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Use the Newton Method to find the smallest and the second smallest positive roots of the equation $\tan x=4 x$, correct to 4 decimal places.
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Solution: Draw the curves $y=\tan x$ and $y=4 x$. The roots of our equation are the $x$-coordinates of the places where these two curves meet.

A glance at the picture shows that (for $x \geq 0$ ) the curves meet at $x=0$, then at a point with $x$ just shy of $\pi / 2$, and then again at a point with $x$ just shy of $3 \pi / 2$ (the pattern continues).

We first find the root that is near $\pi / 2$. Let $f(x)=\tan x-4 x$. The $f^{\prime}(x)=\sec ^{2} x-4$, and the Newton Method recurrence is
$x_{n+1}=x_{n}-\frac{\tan x_{n}-4 x_{n}}{\sec ^{2} x_{n}-4} .$
Some simplification is possible. For example, we can use the identity $\sec ^{2} x=1+\tan ^{2} x$ to rewrite the recurrence as
$x_{n+1}=x_{n}-\frac{\tan x_{n}-4 x_{n}}{\tan ^{2} x_{n}-3} .$
This trick cuts down on the computational work. This was a particularly important consideration in the old days when computations were done by hand, with the aid of tables and slide rules.

For the first root, a bit of fooling around suggests taking $x_{0}=1.4$. Then $x_{1}=1.393536477, x_{2}=1.393249609$, and $x_{3}=1.393249075$. This suggests that to 4 decimal places the root is $1.3932$. We can verify this by the sign change criterion in the usual way.

For the second root, after some work we can for example arrive at the initial estimate $x_{0}=4.66$. The computation is quite sensitive to the right choice of initial value. And then we get $x_{1}=4.658806388$ and $x_{2}=4.658778278$. To 4 decimal places the root is $4.6588$. We can verify that we are close enough by the sign change criterion.

Note. We may be nervous about using a casual sketch to locate the first two positive roots. If we are, we can analyze the behaviour of $f(x)$ by looking at its derivative $f^{\prime}(x)$. Recall that $f^{\prime}(x)=\sec ^{2} x-4$. The sec function increases steadily in the interval $(0, \pi / 2)$. It follows that $f^{\prime}(x)$ is negative in this interval up to the point where $f^{\prime}(x)=0$, which happens when $\sec x=2$, that is, when $\cos x=1 / 2$, at $\pi / 3$. So $f(x)$ decreases from $x=0$ to $x=\pi / 3$, then increases. Since $f(0)=0$, we conclude that $f$ is negative in the interval $(0, \pi / 3)$, then increases. It becomes very large positive near $x=\pi / 2$. So $f(x)=0$ in exactly one place in the interval $(0, \pi / 2)$. In a similar way, we can show that $f(x)=0$ at exactly one place in the interval $(\pi / 2,3 \pi / 2)$.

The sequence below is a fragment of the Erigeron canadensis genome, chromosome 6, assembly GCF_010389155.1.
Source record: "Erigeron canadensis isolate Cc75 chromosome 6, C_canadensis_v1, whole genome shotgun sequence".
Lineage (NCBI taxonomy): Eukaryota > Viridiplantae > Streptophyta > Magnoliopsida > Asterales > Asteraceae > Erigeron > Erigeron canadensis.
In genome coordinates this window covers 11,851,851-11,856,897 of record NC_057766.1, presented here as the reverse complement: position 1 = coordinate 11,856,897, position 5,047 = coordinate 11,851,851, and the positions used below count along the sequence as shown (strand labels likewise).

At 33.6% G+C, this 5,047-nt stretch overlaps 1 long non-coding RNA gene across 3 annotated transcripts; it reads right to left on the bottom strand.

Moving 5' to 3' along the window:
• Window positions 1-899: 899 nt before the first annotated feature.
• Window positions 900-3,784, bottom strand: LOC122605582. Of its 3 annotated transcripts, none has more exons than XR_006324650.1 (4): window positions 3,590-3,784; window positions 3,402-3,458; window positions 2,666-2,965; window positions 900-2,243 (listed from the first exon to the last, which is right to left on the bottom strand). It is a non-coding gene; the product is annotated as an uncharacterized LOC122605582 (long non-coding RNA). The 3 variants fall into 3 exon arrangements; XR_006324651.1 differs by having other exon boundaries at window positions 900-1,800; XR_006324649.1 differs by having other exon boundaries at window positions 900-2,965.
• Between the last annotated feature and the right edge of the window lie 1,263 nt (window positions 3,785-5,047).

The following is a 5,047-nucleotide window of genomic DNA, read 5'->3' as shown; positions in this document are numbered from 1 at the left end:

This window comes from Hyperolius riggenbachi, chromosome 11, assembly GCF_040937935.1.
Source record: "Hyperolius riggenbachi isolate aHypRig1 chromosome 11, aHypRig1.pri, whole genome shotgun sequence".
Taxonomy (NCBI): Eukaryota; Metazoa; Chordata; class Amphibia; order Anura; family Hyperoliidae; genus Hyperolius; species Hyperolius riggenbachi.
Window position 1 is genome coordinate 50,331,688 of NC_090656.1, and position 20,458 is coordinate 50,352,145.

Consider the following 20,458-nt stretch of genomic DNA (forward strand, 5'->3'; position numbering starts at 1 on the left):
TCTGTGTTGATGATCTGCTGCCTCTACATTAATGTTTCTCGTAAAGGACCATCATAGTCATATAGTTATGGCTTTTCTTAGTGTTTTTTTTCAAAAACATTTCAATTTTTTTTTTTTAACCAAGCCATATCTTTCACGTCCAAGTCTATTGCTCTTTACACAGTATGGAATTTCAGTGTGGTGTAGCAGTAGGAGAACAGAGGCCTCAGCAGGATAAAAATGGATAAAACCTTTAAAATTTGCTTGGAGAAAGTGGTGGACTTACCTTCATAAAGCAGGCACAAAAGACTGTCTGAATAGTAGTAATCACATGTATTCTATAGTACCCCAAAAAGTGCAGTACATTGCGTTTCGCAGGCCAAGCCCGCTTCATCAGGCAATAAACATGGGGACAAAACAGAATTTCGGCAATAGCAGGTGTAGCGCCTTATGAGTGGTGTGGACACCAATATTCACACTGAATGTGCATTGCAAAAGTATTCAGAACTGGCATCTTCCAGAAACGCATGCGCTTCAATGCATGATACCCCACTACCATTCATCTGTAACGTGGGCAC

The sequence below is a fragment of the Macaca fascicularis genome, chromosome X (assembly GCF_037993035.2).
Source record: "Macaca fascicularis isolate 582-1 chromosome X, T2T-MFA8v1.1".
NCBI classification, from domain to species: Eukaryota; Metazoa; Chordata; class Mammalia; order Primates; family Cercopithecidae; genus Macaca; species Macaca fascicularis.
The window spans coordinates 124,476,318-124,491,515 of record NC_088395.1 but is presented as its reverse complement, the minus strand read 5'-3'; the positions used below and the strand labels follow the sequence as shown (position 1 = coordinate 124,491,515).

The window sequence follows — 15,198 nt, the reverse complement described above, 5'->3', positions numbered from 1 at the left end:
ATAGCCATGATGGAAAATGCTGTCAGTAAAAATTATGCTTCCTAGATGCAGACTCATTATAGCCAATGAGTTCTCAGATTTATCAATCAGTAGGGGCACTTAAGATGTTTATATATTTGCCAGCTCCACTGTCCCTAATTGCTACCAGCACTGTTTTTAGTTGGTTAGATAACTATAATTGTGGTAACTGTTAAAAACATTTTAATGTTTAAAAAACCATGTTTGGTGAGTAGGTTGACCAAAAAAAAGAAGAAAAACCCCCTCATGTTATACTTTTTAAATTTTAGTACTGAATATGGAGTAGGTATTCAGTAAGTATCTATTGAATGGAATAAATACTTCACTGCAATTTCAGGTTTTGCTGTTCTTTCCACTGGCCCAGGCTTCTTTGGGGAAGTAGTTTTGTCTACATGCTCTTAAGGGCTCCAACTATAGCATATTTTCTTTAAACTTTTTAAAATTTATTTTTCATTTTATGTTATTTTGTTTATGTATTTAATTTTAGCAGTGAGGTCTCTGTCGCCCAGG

Note. We attacked the problem in the 'natural' way, making the most obvious choice for $f(x)$. It turns out that, particularly for the second positive root, and even more so say for the fifth positive root, we have to be very careful in our choice of $x_{0}$. The problem is that near the roots the tan function is growing at a violent rate. A quite small change in $x$ can have a dramatic effect on $\tan x$.

We can rewrite the equation $\tan x=4 x$ in ways that avoid most of the problems. For instance, rewrite it as $g(x)=0$ where $g(x)=$ $\sin x-4 x \cos x$. The Newton-Raphson recurrence becomes
$x_{n+1}=x_{n}-\frac{\sin x_{n}-4 x_{n} \cos x_{n}}{4 x_{n} \sin x_{n}-3 \cos x_{n}} .$
Calculations with this recurrence are quite a bit more numerically stable than calculations with the 'natural' recurrence that we used earlier.
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